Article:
This statistic shows, so the argument goes, that cyclists present a negligible hazard to pedestrians, and that criticism of cycling is misplaced. Road safety effort should be directed to motor vehicles which are overwhelmingly responsible for deaths and injuries on the road. And of course, this is true; for example, according to the Department of Transport 2017 Great Britain traffic collision statistics (Table RAS10012), just under 1% of pedestrian fatalities were caused by collisions with bicycles. So why do I find this line of argument dispiriting?
A sole focus on fatalities will always downplay the problem cyclists can cause pedestrians. The proportion of *injuries* caused by cyclist collisions with pedestrians will be considerably greater that this “1%” figure. Simple physics (speed x mass) means that an impact between a bicycle and a pedestrian is less likely to kill than an impact between a motor vehicle and a pedestrian - but injuries, including serious injuries, are more frequent.
As the table below shows, the percentage of all serious injuries sustained by pedestrians resulting from a collision with a cyclist were considerably higher than 1%. The proportion of ‘slight’ injuries recorded for pedestrian/cyclist collisions is also more than double that for fatalities at 2.3%. However, this is almost certainly a very significant under-estimate of the ‘slight’ injuries caused by pedestrian-cyclist crashes. Many collisions which don’t involve a motor vehicle (and insurance implications) are unlikely to be reported to the police (and therefore officially recorded) especially if they don’t result in a serious injury.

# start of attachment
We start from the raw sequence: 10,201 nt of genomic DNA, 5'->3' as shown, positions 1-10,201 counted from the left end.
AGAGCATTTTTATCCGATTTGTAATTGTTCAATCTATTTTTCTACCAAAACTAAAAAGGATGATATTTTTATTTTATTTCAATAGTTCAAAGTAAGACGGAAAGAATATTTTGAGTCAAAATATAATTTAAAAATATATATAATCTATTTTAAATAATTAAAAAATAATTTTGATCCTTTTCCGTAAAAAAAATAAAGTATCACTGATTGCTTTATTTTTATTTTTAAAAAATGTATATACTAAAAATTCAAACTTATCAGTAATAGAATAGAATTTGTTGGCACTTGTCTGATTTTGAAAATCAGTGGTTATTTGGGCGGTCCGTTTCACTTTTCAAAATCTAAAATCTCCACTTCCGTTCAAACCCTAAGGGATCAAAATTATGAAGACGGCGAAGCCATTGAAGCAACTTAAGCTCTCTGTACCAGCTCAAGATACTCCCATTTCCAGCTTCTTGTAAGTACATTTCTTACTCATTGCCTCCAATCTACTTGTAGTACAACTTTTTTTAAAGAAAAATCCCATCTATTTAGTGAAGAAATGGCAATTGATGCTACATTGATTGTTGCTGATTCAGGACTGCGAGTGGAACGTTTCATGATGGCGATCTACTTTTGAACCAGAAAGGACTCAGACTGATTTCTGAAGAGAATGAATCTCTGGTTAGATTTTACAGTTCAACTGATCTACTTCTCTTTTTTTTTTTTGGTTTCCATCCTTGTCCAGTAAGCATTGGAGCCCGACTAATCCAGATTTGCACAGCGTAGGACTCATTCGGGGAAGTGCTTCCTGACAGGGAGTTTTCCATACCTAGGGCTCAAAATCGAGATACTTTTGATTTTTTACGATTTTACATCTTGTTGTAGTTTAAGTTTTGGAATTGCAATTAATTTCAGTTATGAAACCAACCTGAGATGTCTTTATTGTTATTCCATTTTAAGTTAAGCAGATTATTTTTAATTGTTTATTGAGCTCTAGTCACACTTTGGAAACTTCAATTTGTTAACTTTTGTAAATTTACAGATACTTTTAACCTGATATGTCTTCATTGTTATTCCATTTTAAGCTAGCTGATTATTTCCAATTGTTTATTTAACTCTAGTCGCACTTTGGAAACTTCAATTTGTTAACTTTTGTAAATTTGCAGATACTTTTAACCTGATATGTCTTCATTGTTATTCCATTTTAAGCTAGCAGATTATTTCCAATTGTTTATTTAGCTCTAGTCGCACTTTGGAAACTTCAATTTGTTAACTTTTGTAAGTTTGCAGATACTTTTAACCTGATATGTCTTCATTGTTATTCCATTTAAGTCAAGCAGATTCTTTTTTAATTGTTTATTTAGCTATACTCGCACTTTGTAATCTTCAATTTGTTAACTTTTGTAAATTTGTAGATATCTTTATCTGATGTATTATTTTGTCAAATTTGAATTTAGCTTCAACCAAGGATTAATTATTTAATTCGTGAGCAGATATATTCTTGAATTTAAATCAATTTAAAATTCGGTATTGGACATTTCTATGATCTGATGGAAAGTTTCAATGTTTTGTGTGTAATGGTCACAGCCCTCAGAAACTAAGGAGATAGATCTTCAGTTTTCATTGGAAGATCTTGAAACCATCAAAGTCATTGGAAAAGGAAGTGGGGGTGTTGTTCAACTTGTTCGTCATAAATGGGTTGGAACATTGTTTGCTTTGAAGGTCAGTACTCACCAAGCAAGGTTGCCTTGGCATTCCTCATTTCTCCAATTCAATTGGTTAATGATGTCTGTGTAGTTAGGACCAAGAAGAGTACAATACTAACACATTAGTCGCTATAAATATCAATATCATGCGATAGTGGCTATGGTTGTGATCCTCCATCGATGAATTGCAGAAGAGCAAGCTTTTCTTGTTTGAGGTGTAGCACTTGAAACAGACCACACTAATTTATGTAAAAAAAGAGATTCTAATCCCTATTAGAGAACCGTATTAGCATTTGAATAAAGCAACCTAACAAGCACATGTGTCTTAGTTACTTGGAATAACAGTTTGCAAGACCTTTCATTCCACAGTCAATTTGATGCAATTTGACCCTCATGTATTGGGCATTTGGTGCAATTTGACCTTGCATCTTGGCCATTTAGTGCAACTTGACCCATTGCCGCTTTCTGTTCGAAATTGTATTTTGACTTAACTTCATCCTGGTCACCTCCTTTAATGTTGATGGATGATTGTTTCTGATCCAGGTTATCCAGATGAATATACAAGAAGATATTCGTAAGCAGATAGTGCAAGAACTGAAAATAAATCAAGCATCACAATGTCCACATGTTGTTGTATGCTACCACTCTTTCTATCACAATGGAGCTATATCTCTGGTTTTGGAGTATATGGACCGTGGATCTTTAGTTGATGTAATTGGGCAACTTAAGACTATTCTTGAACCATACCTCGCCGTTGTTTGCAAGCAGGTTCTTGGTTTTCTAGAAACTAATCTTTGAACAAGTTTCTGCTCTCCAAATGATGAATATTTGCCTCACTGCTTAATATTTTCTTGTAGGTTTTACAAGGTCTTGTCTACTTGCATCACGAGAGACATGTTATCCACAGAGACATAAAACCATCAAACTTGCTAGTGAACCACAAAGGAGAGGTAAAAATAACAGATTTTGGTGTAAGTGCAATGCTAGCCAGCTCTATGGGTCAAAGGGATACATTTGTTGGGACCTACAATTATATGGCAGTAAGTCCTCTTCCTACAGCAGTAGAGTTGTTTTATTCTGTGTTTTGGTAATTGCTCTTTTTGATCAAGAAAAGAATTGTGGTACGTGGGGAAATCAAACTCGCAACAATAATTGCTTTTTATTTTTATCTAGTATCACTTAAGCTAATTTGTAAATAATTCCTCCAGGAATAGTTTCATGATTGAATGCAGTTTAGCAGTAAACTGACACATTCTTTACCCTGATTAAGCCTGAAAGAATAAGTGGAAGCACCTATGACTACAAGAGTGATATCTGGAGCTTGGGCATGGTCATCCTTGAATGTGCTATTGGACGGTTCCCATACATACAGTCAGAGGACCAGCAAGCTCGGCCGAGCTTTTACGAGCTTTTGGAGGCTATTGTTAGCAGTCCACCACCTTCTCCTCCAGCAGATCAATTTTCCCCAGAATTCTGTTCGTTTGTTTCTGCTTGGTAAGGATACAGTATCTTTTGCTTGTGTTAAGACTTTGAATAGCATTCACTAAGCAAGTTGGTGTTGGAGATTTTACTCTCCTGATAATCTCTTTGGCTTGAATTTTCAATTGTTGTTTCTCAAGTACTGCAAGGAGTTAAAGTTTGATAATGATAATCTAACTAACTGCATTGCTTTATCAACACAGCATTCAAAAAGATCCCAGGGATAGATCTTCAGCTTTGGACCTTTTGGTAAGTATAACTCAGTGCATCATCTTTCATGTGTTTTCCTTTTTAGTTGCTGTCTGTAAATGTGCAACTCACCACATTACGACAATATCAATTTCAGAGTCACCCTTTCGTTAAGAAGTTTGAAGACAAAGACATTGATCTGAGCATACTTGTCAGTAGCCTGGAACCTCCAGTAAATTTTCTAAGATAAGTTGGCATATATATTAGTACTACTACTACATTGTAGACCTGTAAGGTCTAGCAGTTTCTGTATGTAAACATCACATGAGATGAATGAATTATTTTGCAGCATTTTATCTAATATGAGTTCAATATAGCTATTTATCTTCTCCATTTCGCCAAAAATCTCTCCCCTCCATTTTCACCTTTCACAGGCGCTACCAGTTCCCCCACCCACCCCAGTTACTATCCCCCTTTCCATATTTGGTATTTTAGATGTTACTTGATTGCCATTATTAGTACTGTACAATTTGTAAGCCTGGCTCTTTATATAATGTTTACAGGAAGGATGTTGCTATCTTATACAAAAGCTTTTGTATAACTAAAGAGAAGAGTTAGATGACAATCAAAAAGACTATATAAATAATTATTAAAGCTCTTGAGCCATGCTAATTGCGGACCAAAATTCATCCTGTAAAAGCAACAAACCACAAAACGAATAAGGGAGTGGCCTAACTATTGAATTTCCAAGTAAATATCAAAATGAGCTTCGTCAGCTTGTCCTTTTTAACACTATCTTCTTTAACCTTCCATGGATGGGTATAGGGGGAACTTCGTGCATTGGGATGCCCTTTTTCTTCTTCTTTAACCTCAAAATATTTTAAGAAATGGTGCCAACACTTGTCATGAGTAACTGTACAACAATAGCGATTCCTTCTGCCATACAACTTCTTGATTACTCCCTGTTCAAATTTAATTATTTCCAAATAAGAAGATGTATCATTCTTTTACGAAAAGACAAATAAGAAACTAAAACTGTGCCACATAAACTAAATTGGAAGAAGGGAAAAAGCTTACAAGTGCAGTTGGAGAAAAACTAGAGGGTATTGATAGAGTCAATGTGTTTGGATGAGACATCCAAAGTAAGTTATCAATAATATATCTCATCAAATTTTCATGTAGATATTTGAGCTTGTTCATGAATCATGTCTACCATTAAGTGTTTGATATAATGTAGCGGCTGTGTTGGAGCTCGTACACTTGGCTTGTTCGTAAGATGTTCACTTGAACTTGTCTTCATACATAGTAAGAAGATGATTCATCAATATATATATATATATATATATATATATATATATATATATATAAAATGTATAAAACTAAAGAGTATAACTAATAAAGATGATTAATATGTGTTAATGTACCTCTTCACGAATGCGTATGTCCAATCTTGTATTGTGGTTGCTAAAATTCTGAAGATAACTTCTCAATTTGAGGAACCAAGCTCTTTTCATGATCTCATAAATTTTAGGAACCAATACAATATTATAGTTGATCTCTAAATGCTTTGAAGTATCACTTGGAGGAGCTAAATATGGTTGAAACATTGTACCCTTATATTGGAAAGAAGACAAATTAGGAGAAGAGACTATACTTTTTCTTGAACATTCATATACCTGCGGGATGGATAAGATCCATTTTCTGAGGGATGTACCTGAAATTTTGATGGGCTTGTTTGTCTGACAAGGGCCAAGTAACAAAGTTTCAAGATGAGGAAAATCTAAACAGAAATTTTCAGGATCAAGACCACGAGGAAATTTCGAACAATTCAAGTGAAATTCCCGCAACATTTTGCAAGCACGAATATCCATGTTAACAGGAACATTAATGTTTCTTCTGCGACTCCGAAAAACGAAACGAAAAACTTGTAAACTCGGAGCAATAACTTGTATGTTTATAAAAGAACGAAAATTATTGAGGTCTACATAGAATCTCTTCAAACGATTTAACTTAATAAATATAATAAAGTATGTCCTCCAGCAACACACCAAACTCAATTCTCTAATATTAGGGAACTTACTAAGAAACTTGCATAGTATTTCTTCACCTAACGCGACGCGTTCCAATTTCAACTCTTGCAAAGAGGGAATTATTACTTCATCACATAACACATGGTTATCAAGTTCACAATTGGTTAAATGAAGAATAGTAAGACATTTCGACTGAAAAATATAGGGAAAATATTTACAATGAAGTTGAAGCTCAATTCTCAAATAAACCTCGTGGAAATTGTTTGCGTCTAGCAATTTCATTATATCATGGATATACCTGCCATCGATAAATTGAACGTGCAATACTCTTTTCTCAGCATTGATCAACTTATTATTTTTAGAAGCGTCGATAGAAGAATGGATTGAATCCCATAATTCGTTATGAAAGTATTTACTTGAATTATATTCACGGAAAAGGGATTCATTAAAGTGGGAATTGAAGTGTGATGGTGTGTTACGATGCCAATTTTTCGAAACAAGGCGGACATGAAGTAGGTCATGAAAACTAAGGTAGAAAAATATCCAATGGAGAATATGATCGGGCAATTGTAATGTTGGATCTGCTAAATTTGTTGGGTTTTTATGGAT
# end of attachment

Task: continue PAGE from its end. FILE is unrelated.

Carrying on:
Firstly, selective cherry-picking of statistics discredits the basically sound argument that the principal focus of road safety efforts should be on motor vehicles (rather than cyclists).
Secondly, we need to recognise the anxiety that cycling can cause pedestrians. While there seems to be little statistical or academic evidence on this, there can be no question that inconsiderate cycling - especially on pavements, or through pedestrian crossings - seriously intimidates many pedestrians; especially those who are blind, deaf, old or generally less confident and steady on their feet. Indeed, Peter Walker acknowledges in his video that pavement cycling can intimidate; but in the next breath describes it as “harmless”.
While it is wrong for the media and politicians to disproportionately focus on cyclists’ involvement in pedestrian collisions, it is also wrong for cycling advocates to simply dismiss the impact of inconsiderate cycling as negligible or irrelevant. A little more empathy from some cycling campaigners - such as on the lines of Suzanne Forup’s excellent recent blog - would not go amiss; it might also do more to win wider public support for more investment in cycling.